Tracheal intubation with inhalational agent without muscle relaxants (IAWMR) has been an accepted technique when used for the management of difficult pediatric airways. Spontaneous ventilation during induction has been proposed to decrease the likelihood of complete airway obstruction. Intubation with IAWMR has also been used for healthy pediatric patients with normal airways. Some physicians have expressed concern that this technique may present risks (e.g. laryngospasm, airway trauma, cardiovascular depression) that outweigh the benefits. George Politis, M.D., Robert Morell, M.D., and Joseph Tobin, M.D., investigators at Wake Forest University School of Medicine, are surveying members of the Society for Pediatric Anesthesia (SPA) to determine the frequency with which IAWMR is used for healthy routine pediatric patients. Anesthesiologists’ reasons for choosing this technique and their attitudes regarding its safety are also being examined.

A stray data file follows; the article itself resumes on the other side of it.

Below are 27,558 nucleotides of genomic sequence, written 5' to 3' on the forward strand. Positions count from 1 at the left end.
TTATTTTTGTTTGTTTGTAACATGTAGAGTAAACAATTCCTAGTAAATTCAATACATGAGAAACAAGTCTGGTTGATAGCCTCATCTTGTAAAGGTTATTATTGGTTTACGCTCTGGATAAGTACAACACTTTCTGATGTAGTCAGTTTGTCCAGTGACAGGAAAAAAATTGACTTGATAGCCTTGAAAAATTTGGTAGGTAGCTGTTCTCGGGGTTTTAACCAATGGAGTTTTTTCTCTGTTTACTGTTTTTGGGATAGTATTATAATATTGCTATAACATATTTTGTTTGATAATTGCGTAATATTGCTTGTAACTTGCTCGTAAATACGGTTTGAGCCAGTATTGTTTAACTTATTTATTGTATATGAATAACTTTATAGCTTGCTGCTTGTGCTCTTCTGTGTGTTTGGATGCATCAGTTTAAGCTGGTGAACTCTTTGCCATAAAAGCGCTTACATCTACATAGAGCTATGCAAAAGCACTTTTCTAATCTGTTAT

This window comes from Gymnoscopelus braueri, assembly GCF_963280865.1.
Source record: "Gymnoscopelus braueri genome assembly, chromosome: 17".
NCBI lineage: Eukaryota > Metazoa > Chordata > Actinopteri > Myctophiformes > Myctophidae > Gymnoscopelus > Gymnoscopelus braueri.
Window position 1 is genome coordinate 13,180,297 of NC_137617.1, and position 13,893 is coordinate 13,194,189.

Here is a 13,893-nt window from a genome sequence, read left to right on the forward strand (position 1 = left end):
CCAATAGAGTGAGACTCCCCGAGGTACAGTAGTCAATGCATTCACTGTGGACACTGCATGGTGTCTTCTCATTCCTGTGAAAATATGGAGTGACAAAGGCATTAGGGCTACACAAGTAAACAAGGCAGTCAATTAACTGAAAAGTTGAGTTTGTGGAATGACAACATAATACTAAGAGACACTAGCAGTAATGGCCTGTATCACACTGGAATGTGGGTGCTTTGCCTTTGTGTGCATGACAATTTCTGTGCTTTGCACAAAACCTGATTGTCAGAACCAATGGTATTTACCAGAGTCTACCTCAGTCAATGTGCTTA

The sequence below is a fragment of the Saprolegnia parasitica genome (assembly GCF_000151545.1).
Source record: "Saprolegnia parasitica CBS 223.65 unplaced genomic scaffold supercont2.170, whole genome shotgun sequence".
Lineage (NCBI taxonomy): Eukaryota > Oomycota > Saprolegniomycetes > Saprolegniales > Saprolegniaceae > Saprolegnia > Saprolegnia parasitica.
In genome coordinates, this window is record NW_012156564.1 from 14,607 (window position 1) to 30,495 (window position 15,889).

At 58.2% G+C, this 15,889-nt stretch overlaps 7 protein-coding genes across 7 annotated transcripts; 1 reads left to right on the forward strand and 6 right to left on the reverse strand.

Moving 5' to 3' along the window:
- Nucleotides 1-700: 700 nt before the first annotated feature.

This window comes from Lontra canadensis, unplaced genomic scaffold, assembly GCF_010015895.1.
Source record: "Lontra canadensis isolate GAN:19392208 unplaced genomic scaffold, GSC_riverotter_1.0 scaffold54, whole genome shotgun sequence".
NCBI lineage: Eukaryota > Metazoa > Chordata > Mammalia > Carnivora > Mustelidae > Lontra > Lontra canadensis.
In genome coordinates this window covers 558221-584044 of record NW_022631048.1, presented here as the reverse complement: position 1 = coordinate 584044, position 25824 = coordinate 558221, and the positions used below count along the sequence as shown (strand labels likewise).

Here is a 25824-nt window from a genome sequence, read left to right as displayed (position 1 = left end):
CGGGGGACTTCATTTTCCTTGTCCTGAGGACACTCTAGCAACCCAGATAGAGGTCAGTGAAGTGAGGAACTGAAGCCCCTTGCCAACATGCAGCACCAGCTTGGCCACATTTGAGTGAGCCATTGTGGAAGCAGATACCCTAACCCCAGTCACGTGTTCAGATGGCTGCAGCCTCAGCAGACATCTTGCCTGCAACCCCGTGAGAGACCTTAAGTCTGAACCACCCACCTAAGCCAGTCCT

Approximately one third of American SPA members received surveys, and 70% responded. Preliminary data indicate that nearly 40% of respondents routinely intubate healthy infants and children with IAWMR. There is also a positive association between non-academic practice and utilization of this technique. The investigators emphasized that this survey includes only SPA members and may not reflect the practice patterns of anesthesiologists with occasional or rare pediatric patients.